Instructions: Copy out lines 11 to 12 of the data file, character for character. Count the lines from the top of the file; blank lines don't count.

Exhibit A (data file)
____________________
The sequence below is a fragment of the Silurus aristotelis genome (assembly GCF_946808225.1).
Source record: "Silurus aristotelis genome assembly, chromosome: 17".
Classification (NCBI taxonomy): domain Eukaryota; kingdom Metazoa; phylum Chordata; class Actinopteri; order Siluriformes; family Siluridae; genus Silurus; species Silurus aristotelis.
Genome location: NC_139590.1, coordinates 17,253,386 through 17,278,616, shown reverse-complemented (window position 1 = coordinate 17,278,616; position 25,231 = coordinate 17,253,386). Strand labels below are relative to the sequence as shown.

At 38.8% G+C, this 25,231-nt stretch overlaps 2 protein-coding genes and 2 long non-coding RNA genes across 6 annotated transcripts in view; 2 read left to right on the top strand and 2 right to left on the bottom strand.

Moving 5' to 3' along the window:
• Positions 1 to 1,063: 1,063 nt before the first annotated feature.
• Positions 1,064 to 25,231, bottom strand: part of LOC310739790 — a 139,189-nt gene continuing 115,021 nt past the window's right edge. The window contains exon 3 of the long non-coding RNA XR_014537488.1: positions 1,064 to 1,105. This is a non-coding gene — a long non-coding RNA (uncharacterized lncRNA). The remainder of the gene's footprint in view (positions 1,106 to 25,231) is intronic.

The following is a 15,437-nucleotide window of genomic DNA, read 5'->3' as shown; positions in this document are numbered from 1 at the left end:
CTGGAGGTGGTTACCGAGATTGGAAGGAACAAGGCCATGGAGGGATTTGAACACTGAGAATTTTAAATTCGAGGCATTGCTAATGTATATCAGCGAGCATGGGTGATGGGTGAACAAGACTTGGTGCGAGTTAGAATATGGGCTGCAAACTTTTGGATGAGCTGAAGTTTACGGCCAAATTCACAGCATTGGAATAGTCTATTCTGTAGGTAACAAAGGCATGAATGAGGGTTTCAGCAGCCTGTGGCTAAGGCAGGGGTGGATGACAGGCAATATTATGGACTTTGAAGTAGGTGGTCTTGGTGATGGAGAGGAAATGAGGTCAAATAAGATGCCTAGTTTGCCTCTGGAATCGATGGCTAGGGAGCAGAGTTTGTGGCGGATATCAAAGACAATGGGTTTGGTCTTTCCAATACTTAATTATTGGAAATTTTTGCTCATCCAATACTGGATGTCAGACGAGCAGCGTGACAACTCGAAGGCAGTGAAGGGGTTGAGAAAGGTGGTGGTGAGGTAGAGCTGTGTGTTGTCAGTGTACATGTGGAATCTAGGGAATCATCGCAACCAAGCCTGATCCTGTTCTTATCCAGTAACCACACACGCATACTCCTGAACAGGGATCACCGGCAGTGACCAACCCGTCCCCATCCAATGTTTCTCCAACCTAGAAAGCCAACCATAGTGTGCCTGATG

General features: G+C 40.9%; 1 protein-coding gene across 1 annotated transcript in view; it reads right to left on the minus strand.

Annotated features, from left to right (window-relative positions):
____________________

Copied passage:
General features: G+C 40.9%; 1 protein-coding gene across 1 annotated transcript in view; it reads right to left on the minus strand.

Annotated features, from left to right (window-relative positions):